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Sunday, February 26, 2017
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Holy Spirit Interactive: Deacon Thomas Frankenfield : Spirituality in Action - To Bear Wrongs Patiently

Spirituality in Action - To Bear Wrongs Patiently

by Deacon Thomas Frankenfield

Continuing our Journey

Each one of us receives numerous gifts from our loving God. Some gifts are very evident to us and are developed throughout our life’s journey like unique musical talents or academic abilities. Other gifts are often hidden inside of us and come to the forefront as others call us forth to journey with God’s community. Examples are the ability to be present to those in need and the ability to listen with one’s heart. Finally, there are those gifts that many would label as burdens that through the grace of our loving God can be transformed into powerful gifts for others. Our journey in this series deals with how those who bear pain and sufferings are able to use our gifts to further make the reign of God present in our broken world regardless of our troubles.

To Bear Wrongs Patiently

The fourth reflection on the Spiritual Works of Mercy is the call for us to bear wrongs patiently. In today’s world this is one of the great challenges to anyone in our Christian Community. We can be injured in many different ways from physical abuse to the searing pain of mental mistreatment. Each of us is challenged in many unique ways.

Unquestionably, our role model in this area is Our Lord, Jesus Christ. It was Jesus who bore Pilate’s mental and physical abuse and without saying a word of defense or without making a single gesture to stop them--even though he was accused of crimes he had not committed. In these areas and in all others we should try to model the example of Our Divine Lord, who endured wrongs by praying for those who injured Him.

In His Passion and Death, Jesus taught the lesson that more violence in not the proper response to violence. Jesus showed by example a healthier approach to bearing wrong besides “an eye for an eye.” The Good Sheppard shows His flock that being in relationship with Him means bearing wrongs with love and forgiveness. Imagine a world where war, violence and revenge were not our first reaction to hurts.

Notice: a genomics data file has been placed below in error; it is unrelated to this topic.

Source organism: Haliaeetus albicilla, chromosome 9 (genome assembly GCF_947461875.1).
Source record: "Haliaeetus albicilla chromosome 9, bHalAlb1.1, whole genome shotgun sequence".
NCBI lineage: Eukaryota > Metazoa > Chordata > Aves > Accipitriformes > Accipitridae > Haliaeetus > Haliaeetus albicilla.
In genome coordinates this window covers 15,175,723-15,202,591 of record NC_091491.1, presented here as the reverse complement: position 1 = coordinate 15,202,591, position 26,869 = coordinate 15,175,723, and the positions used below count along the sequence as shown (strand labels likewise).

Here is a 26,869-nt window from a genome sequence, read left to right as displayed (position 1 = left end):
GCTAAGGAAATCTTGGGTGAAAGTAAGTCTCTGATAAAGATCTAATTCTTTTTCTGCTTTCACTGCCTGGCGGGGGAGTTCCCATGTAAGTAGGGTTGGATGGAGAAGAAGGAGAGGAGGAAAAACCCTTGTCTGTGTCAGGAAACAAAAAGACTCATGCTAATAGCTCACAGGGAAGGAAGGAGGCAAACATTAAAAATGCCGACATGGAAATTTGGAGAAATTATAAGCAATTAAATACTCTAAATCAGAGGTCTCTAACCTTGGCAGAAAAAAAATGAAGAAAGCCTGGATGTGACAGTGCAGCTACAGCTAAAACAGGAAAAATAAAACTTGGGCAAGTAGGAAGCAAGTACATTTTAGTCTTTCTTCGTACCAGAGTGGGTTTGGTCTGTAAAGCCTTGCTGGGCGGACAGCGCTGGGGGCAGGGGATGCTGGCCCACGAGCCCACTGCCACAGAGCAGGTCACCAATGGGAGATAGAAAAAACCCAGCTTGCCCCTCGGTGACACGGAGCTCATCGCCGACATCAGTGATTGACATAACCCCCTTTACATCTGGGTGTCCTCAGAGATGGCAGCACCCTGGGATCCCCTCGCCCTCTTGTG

However, this model of bearing wrongs with love and forgiveness does not mean that one should invite continual abuse and mistreatment as a form of false piety--it doesn’t promote people submitting to constant danger and abuse

Becoming a Font of Grace

Quite often those who display abusive behavior are acting out in response to their own sinful ways and an expression of their inner pain. In order for us to help those in this kind of pain we should display a patient acceptance. Simple actions like saying a quiet prayer like “God, you love them with unconditional love, help me to love them in the same way.”

Becoming an example of peacemaking means acting peacefully even in life’s little things. When a customer is rude, most successful business owners do not react violently. So, when co-workers disappoint you, bear those wrongs patiently. Only God’s grace can help us to overcome our innate reactions. Only grace can turn our natural instinct to make a nasty response into a flowing font of patient love.

A Statement of Faith

In the end, we must have the strength to embrace the sufferings of lives and turn our weakness into strengths. This is a thunderous statement of faith. This is a faith in God's unconditional love that whatever humans do to us--God ultimately will reign victoriously. By bearing injustices committed against us patiently we show our faith in God's power to overcome all evil.

For Your Reflection


From a Ministry Perspective:

  1. Are there persons in my ministry with whom I struggle because of their tendency to perform painful actions? Can I become a font of loving grace by bearing these wrongs patiently?

  2. Where do I cause others stress because of my sinful actions? How can I lessen their need to bear my wrongs patiently?

From a Family Perspective:

  1. In my Domestic Church, as parent, sibling, widow or single, are there persons with whom I struggle because of their tendency to perform painful actions? Can I become a font of loving grace by bearing their wrongs patiently?

  2. In what areas in my Domestic Church do I cause others stress because of my sinful actions? How can I make my Domestic Church more Christ-like?

I would love your feedback, thoughts, stories and ideas. Please email me.

Deacon Tom

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